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Abilene Reporter News: Saturday, January 3, 1970 - Page 1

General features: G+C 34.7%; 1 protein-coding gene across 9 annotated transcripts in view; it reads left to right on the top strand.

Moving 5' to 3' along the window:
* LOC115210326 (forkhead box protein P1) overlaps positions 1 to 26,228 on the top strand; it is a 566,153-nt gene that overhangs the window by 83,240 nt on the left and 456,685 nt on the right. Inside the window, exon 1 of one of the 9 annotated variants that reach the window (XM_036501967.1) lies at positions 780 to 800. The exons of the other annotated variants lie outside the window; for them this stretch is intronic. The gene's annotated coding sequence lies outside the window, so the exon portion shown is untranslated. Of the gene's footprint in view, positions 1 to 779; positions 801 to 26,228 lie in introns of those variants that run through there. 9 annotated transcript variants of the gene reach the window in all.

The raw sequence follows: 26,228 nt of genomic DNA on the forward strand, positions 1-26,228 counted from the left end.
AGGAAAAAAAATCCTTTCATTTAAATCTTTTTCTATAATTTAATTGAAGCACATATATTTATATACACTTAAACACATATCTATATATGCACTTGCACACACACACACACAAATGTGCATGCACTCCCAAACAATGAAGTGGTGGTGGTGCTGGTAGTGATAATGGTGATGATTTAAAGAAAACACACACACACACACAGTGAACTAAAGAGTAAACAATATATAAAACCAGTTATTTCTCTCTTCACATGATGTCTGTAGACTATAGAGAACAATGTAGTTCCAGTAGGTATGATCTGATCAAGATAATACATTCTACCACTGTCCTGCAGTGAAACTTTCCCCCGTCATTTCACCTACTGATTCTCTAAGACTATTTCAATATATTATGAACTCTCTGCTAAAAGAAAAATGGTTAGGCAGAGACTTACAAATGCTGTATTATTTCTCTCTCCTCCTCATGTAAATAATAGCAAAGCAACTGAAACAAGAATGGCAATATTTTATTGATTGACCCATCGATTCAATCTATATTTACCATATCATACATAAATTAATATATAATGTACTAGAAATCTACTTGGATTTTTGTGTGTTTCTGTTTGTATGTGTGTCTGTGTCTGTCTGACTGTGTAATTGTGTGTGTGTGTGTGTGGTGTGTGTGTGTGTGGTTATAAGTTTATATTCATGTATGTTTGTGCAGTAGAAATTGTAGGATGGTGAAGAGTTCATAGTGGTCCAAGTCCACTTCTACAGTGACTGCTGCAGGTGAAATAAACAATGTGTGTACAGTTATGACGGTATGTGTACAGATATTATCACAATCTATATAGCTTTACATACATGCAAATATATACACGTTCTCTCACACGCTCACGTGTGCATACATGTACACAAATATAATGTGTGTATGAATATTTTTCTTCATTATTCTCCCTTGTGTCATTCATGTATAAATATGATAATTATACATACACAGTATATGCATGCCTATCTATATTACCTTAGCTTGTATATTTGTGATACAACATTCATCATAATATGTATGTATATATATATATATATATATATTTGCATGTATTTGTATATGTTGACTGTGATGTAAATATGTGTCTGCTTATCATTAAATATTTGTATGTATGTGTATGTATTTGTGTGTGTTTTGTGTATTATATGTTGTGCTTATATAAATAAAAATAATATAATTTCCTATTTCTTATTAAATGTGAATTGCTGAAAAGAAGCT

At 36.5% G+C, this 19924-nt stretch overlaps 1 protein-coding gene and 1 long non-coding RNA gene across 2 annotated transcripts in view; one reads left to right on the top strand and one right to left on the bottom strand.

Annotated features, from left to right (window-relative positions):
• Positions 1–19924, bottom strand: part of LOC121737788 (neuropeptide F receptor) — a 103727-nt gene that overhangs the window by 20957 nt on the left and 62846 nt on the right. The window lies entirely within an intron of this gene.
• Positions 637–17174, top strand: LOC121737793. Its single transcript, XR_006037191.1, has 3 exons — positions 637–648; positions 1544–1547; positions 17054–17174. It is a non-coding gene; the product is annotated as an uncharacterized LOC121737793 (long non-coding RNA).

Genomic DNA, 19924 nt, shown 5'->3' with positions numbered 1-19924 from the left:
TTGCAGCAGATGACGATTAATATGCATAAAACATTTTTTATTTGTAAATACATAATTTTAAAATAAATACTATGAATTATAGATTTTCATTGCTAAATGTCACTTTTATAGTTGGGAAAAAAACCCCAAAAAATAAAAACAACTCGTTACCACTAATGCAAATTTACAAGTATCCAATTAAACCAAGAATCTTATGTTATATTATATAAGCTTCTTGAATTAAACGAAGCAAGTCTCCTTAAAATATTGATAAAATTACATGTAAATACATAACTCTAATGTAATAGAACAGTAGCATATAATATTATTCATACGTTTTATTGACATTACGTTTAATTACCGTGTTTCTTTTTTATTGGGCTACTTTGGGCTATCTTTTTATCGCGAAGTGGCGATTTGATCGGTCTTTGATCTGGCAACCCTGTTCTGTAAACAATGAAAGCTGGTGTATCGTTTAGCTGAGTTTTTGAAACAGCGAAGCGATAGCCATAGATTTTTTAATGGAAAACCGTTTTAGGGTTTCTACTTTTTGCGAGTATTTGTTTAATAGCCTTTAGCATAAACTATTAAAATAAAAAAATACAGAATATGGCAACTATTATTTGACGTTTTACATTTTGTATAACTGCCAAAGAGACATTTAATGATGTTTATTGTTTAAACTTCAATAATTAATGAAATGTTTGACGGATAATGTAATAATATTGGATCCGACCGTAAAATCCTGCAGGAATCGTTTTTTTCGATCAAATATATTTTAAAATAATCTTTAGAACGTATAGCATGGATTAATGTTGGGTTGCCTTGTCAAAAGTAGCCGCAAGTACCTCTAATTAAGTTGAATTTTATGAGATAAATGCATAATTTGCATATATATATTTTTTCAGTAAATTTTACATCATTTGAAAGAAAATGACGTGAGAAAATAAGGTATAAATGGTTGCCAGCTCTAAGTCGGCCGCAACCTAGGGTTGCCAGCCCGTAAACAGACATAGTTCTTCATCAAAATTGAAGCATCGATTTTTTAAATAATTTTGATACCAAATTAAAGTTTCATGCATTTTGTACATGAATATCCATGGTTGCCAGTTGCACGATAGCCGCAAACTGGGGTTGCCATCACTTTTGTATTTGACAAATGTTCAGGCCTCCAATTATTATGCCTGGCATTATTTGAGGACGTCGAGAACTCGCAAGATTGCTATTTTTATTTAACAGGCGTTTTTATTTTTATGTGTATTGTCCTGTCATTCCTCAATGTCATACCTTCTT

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   Abilene Reporter-News, The (Newspaper) - January 3, 1970, Abilene, Texas                               MlJV 3 STAR FINAL 89TH YEAR, NO. 199 PHONE 6734271 "WITHOUT OR WITH OFFENSE TO FRIENDS OR FOES WE SKETCH YOUR WORLD EXACTLY AS IT ABILENE, TEXAS, 79604, SATURDAY MORNING, JANUARY 3, PAGES IN TWO SECTIONS IQc DAILY-20c SUNDAY Auocbted LITTLE CITIZEN Aldred K. Bran, a former resident of Kenosha, Wis., stands behind his 7-year-old adopted daughter, Caroline, as she takes the oath of citi- zensip in Milwaukee federal court. Caroline was born in Taichung, Taiwan. Brau and his wife, Alice, live at Tachikawa AFB in Japan, where he is an official of a commercial airline. (AP Wirephoto) Rites Sunday for Lutheran Leader Dr. Hugo Haterius STAMFORD Funeral for Dr. Hugo B. Haterius, the re- tired pastor of the Bethel Lutheran Church in the Erick- dahl community who for many years was a leader in farm and community improvement pro- grams, will be at 4 p.m. Sunday at his former church. Officiating will be (he present pastor, the Rev. Stan .lurgenson. Burial will be in the church cemetery under the direction of the Kinney Funeral Home. Dr. Haterius died at 11 a.m. Friday at the Stamford Hospital after a illness. He was 82 and had retired from his pas- torate last year. He had served as president of the Luther League of the Texas' Conference of the Lutheran Augustana Senate of North America from 1919 to 1928, when he became president of the Con DR. HUGO HATERIUS 'good country' ference itself, a post to which ho board was re-elected for many years. During his presidency he also Church. Paralleling NEWS INDEX Astrology..............4B Bridge.................5A Church Newi..........9B Classified.......... 12-1 SB Comiei............. t, 7B Editorial! 8B Farm................ISA Markets...........10, I IB Obituaries 3A Oil 14A Sports 8-11A TV Log...............5A TV Scout.............. 5A Women1! Newi.......2, 3B served a member of directors of Nalional Senate of Ihe Lutheran his work in the church was his work in improv- ing the lives of his congregation. In later years he said he remembered people saying in the old days that "this is a no good country." "But this isn't so, for no coun try which God created is no good. "This is a good counlry, and we can grow feed and we can feed cattle. I'm strong for he added, whilq talking to a group of fanners and ranch- ers in 1955. The area which his prc Ericksdahl friends in 1919 called "that remote, desolate" place was by the mid 1950's being called "Ihe most productive area in our county" by the Jones county agent who added, "The community owes much of its success to Harterius." Dr. Haterius first came to Erlckedahl in November of 1919 after being offered (he pastor- ship of Bethel Lutheran Church then a small wooden church and a far cry from the presenl cathedral-like stone structure. Ericksdahl had been founded iti 1906 by a colony of Swedish Lutherans. Dr. Haterius was born in Saronville, Neb., on June 2, 1888, the son of farmer who doubled as a carpenter. In December of 1894 the family migrated lo Texas and settled in the Olivia community near Port Lavaca. At first he had ambitions to be a lawyer, then at 18 decided on the ministry. The following year he went off to Bethany College in Linsborg, Kan. After earning his bachelor's degree he went on to seminary spending a year in Maywood near Chicago, and two years a Auguslana Seminary at Hock Island, 111., until his ordination in 1916. During his first pastorate he worked with a mission serving the Fort Worth-Dallas area and Turn to LUTHERAN, Pg. 3-A U.S. Will Support Taipei, Says Agnew TAIPEI, Formosa (AP) President Spiro T. Agnew :old the Nationalist Chinese Fri- day that the United States will land by them even though it is seeking contacts wilh the Red Chinese. Earlier Agnew described liese attempts to reach the mainland Chinese as "just baby crawling motions" to see how reacts. The vice president's reassur- ance to the Nationalists that the Jnited States intends to live up o its treaty commitments came n a statement shortly after he arrived from Vietnam, Thou- sands of Chinese lined Taipei's streets, waving paper American lags and swirling around Ag- new's car with brightly colored 10-foot paper dragons. In his statement at Sung Shan Military Airport, and later in alks with Nationalist Chinese eaders, Agnew stressed that ie Nixon doctrine of Asian ielf-reliance does riot mean the United Slates has any intention of abandoning its treaty com- mitments. But in a conversation with re- wrters en roule from Vietnam, Agnew said Communist China "can't be ignored." Recent U.S. efforts to ease trade restric- ions, he added, were taken in he hope they will "lead to addi- tional steps by the Chinese Com- tiunisls to lessen the terribJe .ensions that exist in this part of the world." 'The United Slates should not sit still iii a stance of armed preparedness and make no initi- atives to develop an atmosphere that will allow us to reduce the amount of military spending and use some of the money in isome of the programs that are so desperately needed in the areas of the environment and he cities and the like at home." But the easing of trade bar- riers, along wilh the Senate's action last month in rejecting i54.5 million for Nationalist Chi- ia to buy new jet fighters, has caused considerable concern imong senior members of the Nationalist government. An edi- orial in Friday's English-lan- juage China News said Agnew vould be told that Nationalist 3hina "fears growth of the U.S. endency to compromise or ap- )ease in the matter of the hinc.se Communists." Agnew's major formal ses- a meeting Friday afternoon with Vice President K. Yen and a conference Sat-, No Rain, Ho Snow Due Here Abilene weatherman squelches any possibility of rain or snow in ;he Abilene area for the week end. It may even warm up a bit, according to the meteorological seer. Friday may have been the last of the rain and snow in the Big Country for awhile, although _oth were reported early Friday morning to the south, southeast and east of Abilene in Ranger, Dublin, Be Leon, Comanche, Stephenville, Coleman and Paini Rock. Later in" the day snow melted and reports of clear and cole prevailed, at least in Ranger. West of Abilene in Rotan, Fri day's weather was described ai "beautiful and clear." Measurable amounts of rain were recorded in Stephenville with .19; Comanche, .06; Dublin .11; and Paint Rock, .20. Abilene recorded .02 of an inch for Friday. Random snow measurement were Coleman with 1 to IV. inches; De Leon, 1 inch; Pain Rock, 3 inches; and Dublin, one half inch. urday with president Chiang Kai-shek. Chiang gave a formal state dinner Friday night for Agnew and his wife, who rejoined the vice presidential party here af- ter remaining in the Philippines while Agnew made his 24-hour visit to Vietnam. The dinner featured Chinese food served Western style. Mrs. Cliiang, who was in an automo- bile accident in August, did not attend but the Agnews visited her for'20 minutes before the dinner. Guests included top gov- ernment officials, members of Agnew's party and Sen. and Mrs. Hugh Scott, who have been visiting here. Before the dinner, Agnew and Cmdr. Eugene A. Cernan, the astronaut who is traveling with him, presented President Chiang with moon rocks and a Chinese Nationalist flag (hat traveled to Ihe lunar surface with Apollo 11 last July. President Chiang led separate (oasts to President Nixon and Agnew, saying he expects his talks with Agnew to have an im- portant bearing on future devel- opments in this area ana thank- ing the American people for their assistance to his country. On the plane en route to Taip- ei, Agnew said: "China is a country of 800 mil- lion people. They can't be ig- nored, but attempting to begin a meaningful dialogue with Ihem does not lessen our desire and our conviction that the Re- public of China government must be protected in accord- ance our stated treaty obli- gations. "These sleps (hat have been taken wilh Communist China are just baby crawling motions. All that's involved is a very small exercise in allowing greater communication and a very small amount of trade ini- tiative, and we'll just see how they react lo it. 'I think that initia- tives are (aken with any coun- try. We don't always want to ex- ist at arms' length with a hostile atlilude to the rest of the world." Hijackers' Aircraft Stalls in Peru LIMA, Peru (AP) The new Year's first air hijackers were stalled here Friday on their mission to fly to Cuba with the :wo small daughters of a col- eague jailed in Brazil. The ilane they seized in Uruguay failed to siart after a refueling slop. The crew of the Brazilian jet- liner said the battery used for .urning over the starting mech- anism went dead. A fresh bat- lery for the twin-engine Cara- velle was being flown here from Santiago, Chile. None was avail- able here. Inside the plane, five Brazil- ian pretty giri and four young Ihe crew and passengers at bay wilh guns and a package they said contained explosives. The plane had 23 passengers and seven crew members when t was hijacked after taking off Thursday from Montevideo, Jruguay, for Rio de Janeiro, Srazil. Two elderly persons _ iff during a refueling Suenos Aires, Argentina. Tlie Jlane then went to Antofagasta, Chile, to take on more fuel be- bre coming to Lima early Fri- lay. Ground crews refueled the aircraft and pilot Mario Amaral started one engine by using WEATHER ESSA WEATHER BUREAU U.S. DEPARTMENT OF COMMERCE [Weather Map, Pg. 15-B) ABILENE AND VICINITY (JO-mlle radius) Increasing cloudiness Saturday, Saturday night and Sunday. A little warmer IhrcHjghout the period. High expected Saturday 48 degrees with a tow around 20. High Sunday about JO. Winds light and variable. No rain or snow forecast tor the weekend. NORTH CENTRAL TEXAS. NORTHEAST TEXAS: Fair Saturday and Sunday. A IMffe warmer Sunday. HFah Saturday in Low Saturday night 20 north to 30 south. TEMPERATURES Frl. Frl. p.m 33............. 42 34 43 33 44 11 ...........44 34 42 34 39 34 34 34 33............. 27 37 40 _ 41 Kiori and low lor 24-houri ending 9 p.m.: 44 and 37. High and IGW same dale last year: 60 and 40. Sunsel last night: sunrise loday: sunset lonioht: Barometer reading at 9 p.m.: 28.36. Humidity at 9 p.m.: 71 per cent. self-conlained starter equip- ment. A Peruvian pilot at the airport said the equipment was good for one start. He said Amaral should have been able lo start the other engine by bleeding off power from the run- ning engine but apparently the power drain of the first start killed the battety. The pilot then turned off the single engine and doused the lights in the cabin. The woman Hijacker and two of her male colleagues then came to the cockpit window and' tossed down mtessages to news- men and police at the airport. A message to The Associated Press said: "We are going to Cuba, having among other mis- sions, one to escort two children of 2 and 3 years of a combatant who today is under arrest and tortured in Brazil." Tlie message said the mother of the two girls was with them but it added that she, like the lii- got jackers, would return to "fight n Brazil" after reaching Cuba. The message did not identify he children, their mother or their father. The nole closed by saying: 'Down with tortures in It was signed by the "Palmares Armed Revolutionary Van- movement described as being opposed to the Brazil's military government. A short- ened version of the group's lame, from Portuguese, is Var- Palmares. The airliner is owned by the Brazilian air line Cruzeiro do Sul, which means Southern Cross. Officials at Lima's airport identified the woman hijacker as Isolde Sommers and her comrades as Ados Magnos, acting as police agents of tape- rialicm in lice showed no concern and by the Brazilian armed forces made no effort to keep reporters and camermen back from the aircraft in Lima. The hijackers periodically gave "V" signs with their fin- gers from the plane's window when movie and television cam- era lights went on in early morning darkness. One of the male hijackers said DEATH TOLL REACHES 250 By THE ASSOCIATED PRESS The traffic death toll rose lo 250 Friday, the halfway point of the four-day New Year's holiday weekend. The count of traffic deaths began at and will Sunday. 6 p.m. Wednesday end at midnight Governor Linked to Prison Deaths NEW YORK (AP) A for- mer superintendent of Arkansas prisons has charged that Gov. Winthrop Rockefeller and the Arkansas board of corrections were "accessories, after-t he-fact to the crime of murder." The allegation was made by Tom Murton, hired in February, 3967, by Rockefeller to reform the state's prison system and fired 13 months later, following tl discovery of three skeletons in unmarked graves on prison grounds. An inmate who had told where to look for the bodies also esti- mated there were at least 200 murdered inmates also burled In the area. In a recently released book "Accomplices to the written by Murton with Joe Hyuns, a former New York Herald Tribune bureau chief, Murton charged that a state po- lice investigation following the bodies' discoveries Jan. 29, 1968, "was a deliberate fraud upon the people of-Arkansas and the inmates of the Arkansas State Penitentiary In order to suppress the truth about atrocities within the prison." "By failing to press for the ruth, for the prosecution of those who brutalized and mur- dered, the board of corrections and the governor of Arkansas in effect became co-conspirators and, as after- ihe-fact to the crime of mur- Murton said. Calling tie Arkansas state prison system the worst In the to nation, Murton said lhat after spending weeks at the floors Tucker prison farm, he dubbed it the "Tucker lime ter this institution and you go back one hundred years in pe- nology." He said of them serving long sentences for armed robbery or ried weapons and served as prison guards. Before his Arriv- al, Murton said, punishment was meted out to prisoners with a large strap, or a torture de- vice known as the "Tucker tele- phone." lie said Inmates possessed home made liquor or obtained liquor from oulside and that living conditions were unsani tary and unhuman. One ol memos to prisoners urged them use existing backhouses or bathrooms instead of barracks i. Murton described corrup- lion of prison services, Including the mails. Murton, a penologist, said the prison physician had examined records and has noted "not only a remarkably high death rale but an unusual number of young men listed as victims of organic heart disease." Murton said many death certificates had Ihe name of a former physician typed in but were unsigned and gave no cause of death. Additionally, Murton wrote, one inmate said he helped bury three inmates, one of whom was lisled officially as an escapee. When the three bodies were his unearthed, Murton said two of the skeletons had been decapi- tated and the skull of the third ''was crushed to the size of a A report by the slate palholo- gist's office of its examination of tlie three skeletons said there were no indications that the bones were those of inmates who had died violently. It also said the skeletons were many years old. Col. Ralph Scott, director of the stale police, said Friday that evidence was overwhelm- ing the from an old cemetery where many other inmates wlio had died in various epidemics or whose bodies were not claimed by relatives had been buried. "I think they can dig up as many bodies as they want them up by the he said, adding that the investiga- tion is closed. Murton compared the people in towns near the prison farm to "the townspeople of Dachau" who didn't want to find out what caused Ihe constant greasy smoke from the concentration camp chimneys. The people in towns near Tucker would not believe that men they knew could take part in murder and toiture. "They still don't to this day- and that's the whole problem In Arkansas." He asserted that the "success of reform meant the death knell of profitable exploi- tation." He said the farms were run for profit by the stale "and a few selected individuals" In what amounted to- "penal slav- ery." He called the parole sys- which men were released to work for .specific In- dividuals "indentured slav- ery.'1 HIJACKER MAKES 'V SIGN FROM'COCKPIT he was wishing for some wings Yanez Allen eno Magalhaes and Luis Alberto Silva. Peruvian police surrounded the plane but the po- Claudio Gal- Hi a five were. members of the "Joao Domingo Commando" In Var-Palmares. He said the com- mando named after a companion who "died tortured rialism in Brazil. He said the children were not was reported pre- viously in Argentina. "The children are known to us and therefore are not he said. "It is not practical for Var-Palmares to use children as hostages." Local Contractor Dies in Mexico Jerry Spires of 2017 Woodridge, who was involved in a car-pedestrain accident Mexico City Sunday, died about 10 a.m. Friday in the Santa Fe Hospital in Mexico City. Funeral arrangcmenls are pending at North's Funeral Home. Mr. Spires had gone out lo get some medication for his brother- in-law when he was struck by an automobile. Bolh legs and a jaw were fractured in tire accident. He underwent surgery for hours Sunday night and was convalescing when evidence of brain swelling appeared. A friend of the family said Mr. Spires had seemed to be doing fine when complications began lo develop Thursday afternoon. Mr. Spires, his wife, Evelyn, and their daughter, Suann, were vacationing in Mexico Cily for the holidays, A prominent housing contractor, Mr. Spires had been in Ihe home building business-in Abilene for about 12 years and was a past president of the Home Builders Assn. of Abilene and Central West Texas. Mr. Spires was an Abilene native and attended public schools and a local business college here. He graduated from Abilene JERRY SPIRES housing contractor High School in 1946 and went to work for West Texas Utilities Co. as soon as he completed his studies at the business college. Mr. Spires served with the U.S. Army in Japan In 1946 and 1M7, He was a member of the University Baptist Church. Survivors Include his wife and daughter of the home; one.son, Kelly of the home; one brother, Gene Spires of Midland; his molher Mrs. M. M. Thomason rrf 2106 JParramore,